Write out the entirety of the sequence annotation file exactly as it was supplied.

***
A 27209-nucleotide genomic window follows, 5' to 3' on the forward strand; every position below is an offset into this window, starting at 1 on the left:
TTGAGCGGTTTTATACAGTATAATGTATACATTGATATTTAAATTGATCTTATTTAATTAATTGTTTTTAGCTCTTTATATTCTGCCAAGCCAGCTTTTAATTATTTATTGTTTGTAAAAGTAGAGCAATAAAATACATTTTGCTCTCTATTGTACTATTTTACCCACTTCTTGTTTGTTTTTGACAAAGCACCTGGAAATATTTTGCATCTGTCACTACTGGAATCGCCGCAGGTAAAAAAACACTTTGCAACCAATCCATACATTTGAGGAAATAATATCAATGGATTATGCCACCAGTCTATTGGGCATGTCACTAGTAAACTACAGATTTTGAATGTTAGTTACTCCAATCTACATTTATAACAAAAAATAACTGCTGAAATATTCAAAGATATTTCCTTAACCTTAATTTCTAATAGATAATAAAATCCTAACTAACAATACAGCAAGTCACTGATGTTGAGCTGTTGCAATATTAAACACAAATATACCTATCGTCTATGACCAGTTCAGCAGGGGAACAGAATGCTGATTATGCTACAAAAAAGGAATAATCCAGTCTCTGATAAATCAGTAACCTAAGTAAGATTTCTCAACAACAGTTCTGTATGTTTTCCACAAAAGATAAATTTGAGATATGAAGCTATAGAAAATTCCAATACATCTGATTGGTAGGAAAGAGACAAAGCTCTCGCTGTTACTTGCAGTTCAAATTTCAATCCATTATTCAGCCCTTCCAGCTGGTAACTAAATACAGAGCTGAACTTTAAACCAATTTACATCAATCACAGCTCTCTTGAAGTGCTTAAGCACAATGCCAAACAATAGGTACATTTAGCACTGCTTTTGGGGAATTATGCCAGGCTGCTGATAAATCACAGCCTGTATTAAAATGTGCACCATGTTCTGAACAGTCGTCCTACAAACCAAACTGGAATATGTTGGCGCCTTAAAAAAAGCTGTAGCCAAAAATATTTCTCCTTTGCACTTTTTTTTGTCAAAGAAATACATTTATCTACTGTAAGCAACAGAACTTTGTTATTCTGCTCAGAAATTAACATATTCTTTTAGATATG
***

A 27209-nucleotide genomic window follows, 5' to 3' on the forward strand; every position below is an offset into this window, starting at 1 on the left:
TTGAGCGGTTTTATACAGTATAATGTATACATTGATATTTAAATTGATCTTATTTAATTAATTGTTTTTAGCTCTTTATATTCTGCCAAGCCAGCTTTTAATTATTTATTGTTTGTAAAAGTAGAGCAATAAAATACATTTTGCTCTCTATTGTACTATTTTACCCACTTCTTGTTTGTTTTTGACAAAGCACCTGGAAATATTTTGCATCTGTCACTACTGGAATCGCCGCAGGTAAAAAAACACTTTGCAACCAATCCATACATTTGAGGAAATAATATCAATGGATTATGCCACCAGTCTATTGGGCATGTCACTAGTAAACTACAGATTTTGAATGTTAGTTACTCCAATCTACATTTATAACAAAAAATAACTGCTGAAATATTCAAAGATATTTCCTTAACCTTAATTTCTAATAGATAATAAAATCCTAACTAACAATACAGCAAGTCACTGATGTTGAGCTGTTGCAATATTAAACACAAATATACCTATCGTCTATGACCAGTTCAGCAGGGGAACAGAATGCTGATTATGCTACAAAAAAGGAATAATCCAGTCTCTGATAAATCAGTAACCTAAGTAAGATTTCTCAACAACAGTTCTGTATGTTTTCCACAAAAGATAAATTTGAGATATGAAGCTATAGAAAATTCCAATACATCTGATTGGTAGGAAAGAGACAAAGCTCTCGCTGTTACTTGCAGTTCAAATTTCAATCCATTATTCAGCCCTTCCAGCTGGTAACTAAATACAGAGCTGAACTTTAAACCAATTTACATCAATCACAGCTCTCTTGAAGTGCTTAAGCACAATGCCAAACAATAGGTACATTTAGCACTGCTTTTGGGGAATTATGCCAGGCTGCTGATAAATCACAGCCTGTATTAAAATGTGCACCATGTTCTGAACAGTCGTCCTACAAACCAAACTGGAATATGTTGGCGCCTTAAAAAAAGCTGTAGCCAAAAATATTTCTCCTTTGCACTTTTTTTTGTCAAAGAAATACATTTATCTACTGTAAGCAACAGAACTTTGTTATTCTGCTCAGAAATTAACATATTCTTTTAGATATG